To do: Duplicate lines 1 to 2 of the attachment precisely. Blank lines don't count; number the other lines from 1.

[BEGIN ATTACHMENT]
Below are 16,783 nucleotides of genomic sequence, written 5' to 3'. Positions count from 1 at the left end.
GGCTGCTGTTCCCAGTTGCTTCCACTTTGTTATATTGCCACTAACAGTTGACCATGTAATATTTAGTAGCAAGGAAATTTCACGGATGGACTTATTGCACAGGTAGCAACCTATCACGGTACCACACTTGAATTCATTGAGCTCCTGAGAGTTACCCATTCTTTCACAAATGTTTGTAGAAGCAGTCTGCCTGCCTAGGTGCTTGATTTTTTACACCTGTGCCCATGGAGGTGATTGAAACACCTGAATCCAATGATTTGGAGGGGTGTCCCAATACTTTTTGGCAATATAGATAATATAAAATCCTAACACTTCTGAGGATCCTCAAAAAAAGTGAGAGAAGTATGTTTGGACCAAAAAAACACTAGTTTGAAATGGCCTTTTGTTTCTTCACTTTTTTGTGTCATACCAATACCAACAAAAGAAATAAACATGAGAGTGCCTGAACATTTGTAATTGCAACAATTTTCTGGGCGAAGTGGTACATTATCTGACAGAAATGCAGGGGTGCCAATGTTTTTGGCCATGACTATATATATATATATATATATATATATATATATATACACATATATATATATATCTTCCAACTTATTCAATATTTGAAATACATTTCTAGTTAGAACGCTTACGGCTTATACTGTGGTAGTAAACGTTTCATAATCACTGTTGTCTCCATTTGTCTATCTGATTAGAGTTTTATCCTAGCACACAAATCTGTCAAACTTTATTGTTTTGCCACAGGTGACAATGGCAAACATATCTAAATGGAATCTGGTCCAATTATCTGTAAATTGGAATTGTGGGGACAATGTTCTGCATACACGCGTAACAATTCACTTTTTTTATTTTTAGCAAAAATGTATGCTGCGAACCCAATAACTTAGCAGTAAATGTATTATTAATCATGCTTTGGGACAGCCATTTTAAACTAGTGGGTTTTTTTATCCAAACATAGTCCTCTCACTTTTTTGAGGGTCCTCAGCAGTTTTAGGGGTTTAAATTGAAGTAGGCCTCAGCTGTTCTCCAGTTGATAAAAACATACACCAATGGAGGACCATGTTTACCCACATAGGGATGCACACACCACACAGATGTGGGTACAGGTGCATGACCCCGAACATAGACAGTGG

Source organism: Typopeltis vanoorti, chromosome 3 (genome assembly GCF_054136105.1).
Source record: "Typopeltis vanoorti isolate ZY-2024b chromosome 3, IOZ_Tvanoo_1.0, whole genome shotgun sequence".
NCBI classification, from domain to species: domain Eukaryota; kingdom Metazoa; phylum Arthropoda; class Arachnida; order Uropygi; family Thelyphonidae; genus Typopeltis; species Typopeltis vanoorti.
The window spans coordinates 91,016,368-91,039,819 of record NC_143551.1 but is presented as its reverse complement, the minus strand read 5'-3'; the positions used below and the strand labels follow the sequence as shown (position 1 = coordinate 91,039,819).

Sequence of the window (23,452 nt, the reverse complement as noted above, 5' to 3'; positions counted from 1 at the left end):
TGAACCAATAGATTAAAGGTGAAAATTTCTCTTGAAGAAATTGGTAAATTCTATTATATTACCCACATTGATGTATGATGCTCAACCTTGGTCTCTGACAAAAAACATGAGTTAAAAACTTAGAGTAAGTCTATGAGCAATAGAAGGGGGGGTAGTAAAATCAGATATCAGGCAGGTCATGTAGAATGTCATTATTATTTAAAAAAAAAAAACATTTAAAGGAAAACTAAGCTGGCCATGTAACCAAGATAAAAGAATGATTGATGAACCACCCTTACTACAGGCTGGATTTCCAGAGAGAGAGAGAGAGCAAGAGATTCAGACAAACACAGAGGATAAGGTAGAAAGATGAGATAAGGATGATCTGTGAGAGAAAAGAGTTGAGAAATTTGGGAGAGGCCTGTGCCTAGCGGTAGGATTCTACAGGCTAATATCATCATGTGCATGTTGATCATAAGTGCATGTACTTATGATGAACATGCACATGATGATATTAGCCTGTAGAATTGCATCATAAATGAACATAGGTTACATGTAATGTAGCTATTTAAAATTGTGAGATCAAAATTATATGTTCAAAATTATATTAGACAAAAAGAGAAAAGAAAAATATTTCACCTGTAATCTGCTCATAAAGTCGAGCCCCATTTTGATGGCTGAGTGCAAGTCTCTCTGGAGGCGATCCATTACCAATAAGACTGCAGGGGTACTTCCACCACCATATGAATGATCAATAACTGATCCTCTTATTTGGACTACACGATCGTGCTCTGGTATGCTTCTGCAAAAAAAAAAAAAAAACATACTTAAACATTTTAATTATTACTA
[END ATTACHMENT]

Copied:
Below are 16,783 nucleotides of genomic sequence, written 5' to 3'. Positions count from 1 at the left end.
GGCTGCTGTTCCCAGTTGCTTCCACTTTGTTATATTGCCACTAACAGTTGACCATGTAATATTTAGTAGCAAGGAAATTTCACGGATGGACTTATTGCACAGGTAGCAACCTATCACGGTACCACACTTGAATTCATTGAGCTCCTGAGAGTTACCCATTCTTTCACAAATGTTTGTAGAAGCAGTCTGCCTGCCTAGGTGCTTGATTTTTTACACCTGTGCCCATGGAGGTGATTGAAACACCTGAATCCAATGATTTGGAGGGGTGTCCCAATACTTTTTGGCAATATAGATAATATAAAATCCTAACACTTCTGAGGATCCTCAAAAAAAGTGAGAGAAGTATGTTTGGACCAAAAAAACACTAGTTTGAAATGGCCTTTTGTTTCTTCACTTTTTTGTGTCATACCAATACCAACAAAAGAAATAAACATGAGAGTGCCTGAACATTTGTAATTGCAACAATTTTCTGGGCGAAGTGGTACATTATCTGACAGAAATGCAGGGGTGCCAATGTTTTTGGCCATGACTATATATATATATATATATATATATATATATATATACACATATATATATATATCTTCCAACTTATTCAATATTTGAAATACATTTCTAGTTAGAACGCTTACGGCTTATACTGTGGTAGTAAACGTTTCATAATCACTGTTGTCTCCATTTGTCTATCTGATTAGAGTTTTATCCTAGCACACAAATCTGTCAAACTTTATTGTTTTGCCACAGGTGACAATGGCAAACATATCTAAATGGAATCTGGTCCAATTATCTGTAAATTGGAATTGTGGGGACAATGTTCTGCATACACGCGTAACAATTCACTTTTTTTATTTTTAGCAAAAATGTATGCTGCGAACCCAATAACTTAGCAGTAAATGTATTATTAATCATGCTTTGGGACAGCCATTTTAAACTAGTGGGTTTTTTTATCCAAACATAGTCCTCTCACTTTTTTGAGGGTCCTCAGCAGTTTTAGGGGTTTAAATTGAAGTAGGCCTCAGCTGTTCTCCAGTTGATAAAAACATACACCAATGGAGGACCATGTTTACCCACATAGGGATGCACACACCACACAGATGTGGGTACAGGTGCATGACCCCGAACATAGACAGTGG